Martin dreadnought acoustic guitars for amateurs and professionals
C.F. Martin & Co., otherwise known as Martin Guitars, is one of the oldest and most well-respected guitar manufacturers in America. Established in New York City in 1833, it is responsible for honing the guitar-making craft with innovative design features and techniques that still influence the industry.
The company's reputation is also founded on its dedication to the fine craftsmanship that was first used by its founders over 180 years ago. It's this combination of pioneering ingenuity and exceptional quality that has led to Martin Guitars being instrumental to the development of today's acoustic and electric acoustic guitars.
This esteemed heritage also makes them the go-to guitar for professional musicians the world over. Glance into any recording studio and you're likely to see a few Martin models lined up and ready to play. They're also the instrument of choice for countless well-known pop, rock and country music artists, including Ed Sheeran, Jake Bugg and Father John Misty.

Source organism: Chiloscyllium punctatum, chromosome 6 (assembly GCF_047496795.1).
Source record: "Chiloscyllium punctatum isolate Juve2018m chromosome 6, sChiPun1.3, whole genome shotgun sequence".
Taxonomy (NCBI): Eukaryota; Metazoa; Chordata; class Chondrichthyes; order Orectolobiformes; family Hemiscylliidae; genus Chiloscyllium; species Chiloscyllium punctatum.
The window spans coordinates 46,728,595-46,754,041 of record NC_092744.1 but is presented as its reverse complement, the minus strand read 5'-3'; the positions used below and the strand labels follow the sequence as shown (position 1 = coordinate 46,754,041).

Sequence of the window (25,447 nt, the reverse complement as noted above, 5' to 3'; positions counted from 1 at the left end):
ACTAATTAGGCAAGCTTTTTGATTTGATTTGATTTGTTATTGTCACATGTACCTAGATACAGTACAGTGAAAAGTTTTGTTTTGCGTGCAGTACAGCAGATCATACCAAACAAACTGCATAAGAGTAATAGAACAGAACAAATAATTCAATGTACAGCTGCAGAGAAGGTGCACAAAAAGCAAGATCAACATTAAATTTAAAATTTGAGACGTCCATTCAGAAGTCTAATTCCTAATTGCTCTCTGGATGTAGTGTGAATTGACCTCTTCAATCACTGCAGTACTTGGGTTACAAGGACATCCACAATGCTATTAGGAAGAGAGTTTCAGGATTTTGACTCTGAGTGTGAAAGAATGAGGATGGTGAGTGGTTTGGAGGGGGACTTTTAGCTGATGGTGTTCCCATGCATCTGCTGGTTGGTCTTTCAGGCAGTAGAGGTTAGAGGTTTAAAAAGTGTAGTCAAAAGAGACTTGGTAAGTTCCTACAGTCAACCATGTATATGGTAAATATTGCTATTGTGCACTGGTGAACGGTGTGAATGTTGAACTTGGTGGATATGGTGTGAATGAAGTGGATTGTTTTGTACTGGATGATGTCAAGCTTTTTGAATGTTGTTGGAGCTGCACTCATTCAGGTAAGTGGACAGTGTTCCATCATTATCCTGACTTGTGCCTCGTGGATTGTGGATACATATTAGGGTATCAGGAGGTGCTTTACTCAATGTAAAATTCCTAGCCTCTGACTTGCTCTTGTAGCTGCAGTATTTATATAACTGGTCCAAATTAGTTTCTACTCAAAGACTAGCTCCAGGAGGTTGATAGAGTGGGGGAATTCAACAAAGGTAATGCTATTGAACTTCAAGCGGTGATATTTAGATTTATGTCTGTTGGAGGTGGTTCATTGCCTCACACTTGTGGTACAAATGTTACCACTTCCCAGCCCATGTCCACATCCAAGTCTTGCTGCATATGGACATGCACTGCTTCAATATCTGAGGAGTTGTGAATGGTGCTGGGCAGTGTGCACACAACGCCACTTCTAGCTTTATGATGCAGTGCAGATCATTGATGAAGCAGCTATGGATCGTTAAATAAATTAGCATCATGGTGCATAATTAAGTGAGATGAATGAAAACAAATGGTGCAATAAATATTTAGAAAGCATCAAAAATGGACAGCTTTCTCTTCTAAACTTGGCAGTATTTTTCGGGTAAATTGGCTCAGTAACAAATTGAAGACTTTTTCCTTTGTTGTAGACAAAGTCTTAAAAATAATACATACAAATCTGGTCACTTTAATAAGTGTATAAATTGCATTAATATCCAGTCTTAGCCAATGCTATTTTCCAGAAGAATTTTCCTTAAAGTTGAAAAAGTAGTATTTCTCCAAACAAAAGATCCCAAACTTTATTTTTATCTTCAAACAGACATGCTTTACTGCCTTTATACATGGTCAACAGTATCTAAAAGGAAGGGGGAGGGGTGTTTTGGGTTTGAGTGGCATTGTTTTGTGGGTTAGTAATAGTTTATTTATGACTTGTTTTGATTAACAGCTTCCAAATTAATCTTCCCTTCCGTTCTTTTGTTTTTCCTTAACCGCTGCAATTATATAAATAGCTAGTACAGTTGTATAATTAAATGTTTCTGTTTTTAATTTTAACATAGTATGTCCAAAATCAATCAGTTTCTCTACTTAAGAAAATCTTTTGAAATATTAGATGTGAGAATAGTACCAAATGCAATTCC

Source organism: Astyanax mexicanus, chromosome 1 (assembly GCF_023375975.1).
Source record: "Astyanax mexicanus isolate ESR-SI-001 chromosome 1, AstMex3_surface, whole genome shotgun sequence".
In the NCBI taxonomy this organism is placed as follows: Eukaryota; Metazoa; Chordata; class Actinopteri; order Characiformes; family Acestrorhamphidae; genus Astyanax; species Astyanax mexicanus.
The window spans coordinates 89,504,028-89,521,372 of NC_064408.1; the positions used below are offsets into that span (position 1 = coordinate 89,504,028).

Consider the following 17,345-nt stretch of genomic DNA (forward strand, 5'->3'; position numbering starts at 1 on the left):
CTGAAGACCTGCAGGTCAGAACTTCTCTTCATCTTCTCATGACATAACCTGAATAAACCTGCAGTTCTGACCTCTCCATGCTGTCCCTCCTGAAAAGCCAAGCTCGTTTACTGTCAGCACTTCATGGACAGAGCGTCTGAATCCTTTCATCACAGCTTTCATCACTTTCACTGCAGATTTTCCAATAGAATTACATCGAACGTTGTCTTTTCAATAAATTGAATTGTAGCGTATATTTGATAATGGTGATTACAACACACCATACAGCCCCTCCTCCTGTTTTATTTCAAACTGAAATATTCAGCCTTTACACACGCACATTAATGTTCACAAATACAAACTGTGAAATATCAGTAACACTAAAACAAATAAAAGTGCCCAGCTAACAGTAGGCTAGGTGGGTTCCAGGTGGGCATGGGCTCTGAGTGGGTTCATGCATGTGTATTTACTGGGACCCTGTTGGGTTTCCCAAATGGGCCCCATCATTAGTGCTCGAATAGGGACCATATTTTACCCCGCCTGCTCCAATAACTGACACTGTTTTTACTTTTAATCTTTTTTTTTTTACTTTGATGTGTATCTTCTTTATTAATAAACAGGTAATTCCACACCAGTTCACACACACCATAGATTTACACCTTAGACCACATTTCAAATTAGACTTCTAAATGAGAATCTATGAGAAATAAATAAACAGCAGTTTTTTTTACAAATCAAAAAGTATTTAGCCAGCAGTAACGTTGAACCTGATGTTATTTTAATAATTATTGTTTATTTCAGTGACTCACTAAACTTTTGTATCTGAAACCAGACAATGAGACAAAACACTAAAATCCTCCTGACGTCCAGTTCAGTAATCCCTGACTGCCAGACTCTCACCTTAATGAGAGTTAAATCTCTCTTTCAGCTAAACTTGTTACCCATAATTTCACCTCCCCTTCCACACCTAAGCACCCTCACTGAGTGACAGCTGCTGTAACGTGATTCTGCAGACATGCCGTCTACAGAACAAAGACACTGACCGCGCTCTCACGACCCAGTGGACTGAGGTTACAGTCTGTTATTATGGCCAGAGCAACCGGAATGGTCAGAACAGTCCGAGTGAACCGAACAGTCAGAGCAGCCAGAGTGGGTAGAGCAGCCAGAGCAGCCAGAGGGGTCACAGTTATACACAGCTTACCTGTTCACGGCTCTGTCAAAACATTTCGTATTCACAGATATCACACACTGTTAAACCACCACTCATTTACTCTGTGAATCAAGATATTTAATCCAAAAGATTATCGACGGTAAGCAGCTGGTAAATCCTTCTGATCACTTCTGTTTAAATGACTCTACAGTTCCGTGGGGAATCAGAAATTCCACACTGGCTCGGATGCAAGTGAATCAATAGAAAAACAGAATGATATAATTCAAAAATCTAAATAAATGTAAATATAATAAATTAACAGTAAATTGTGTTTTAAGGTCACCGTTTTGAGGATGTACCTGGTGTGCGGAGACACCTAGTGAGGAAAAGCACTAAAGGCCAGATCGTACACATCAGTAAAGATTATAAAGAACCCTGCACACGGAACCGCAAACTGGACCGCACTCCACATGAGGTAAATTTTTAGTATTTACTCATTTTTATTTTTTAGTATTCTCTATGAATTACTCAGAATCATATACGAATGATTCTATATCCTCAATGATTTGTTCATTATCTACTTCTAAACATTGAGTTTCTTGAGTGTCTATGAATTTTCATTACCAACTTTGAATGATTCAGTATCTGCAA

Martin guitar models
Of the many models developed by Martin Guitars, the classic dreadnought is arguably the best known. The original acoustic guitar, known as the D-28, was pioneered by Martin himself in the early 20th century. Instantly recognisable by its symmetrical shape and warm, spruce wood finish, it's a refined-looking piece.
But as any player knows, a great guitar is defined by its sound quality. The large body cavity is shaped to create a louder, booming volume that still retains its rich and resonant tone. The fact that the this Martin acoustic guitar was famously played by Johnny Cash, Kurt Cobain and Elvis is surely a testament to its superiority.
The range of Martin Dreadnought acoustic guitars is varied. Amongst the well-known models, you'll also come across some extremely rare examples. Some popular models include limited edition guitars, such as the D-45 John Mayer, a fine piece crafted from spruce and rosewood, and the Eric Clapton edition electric acoustic.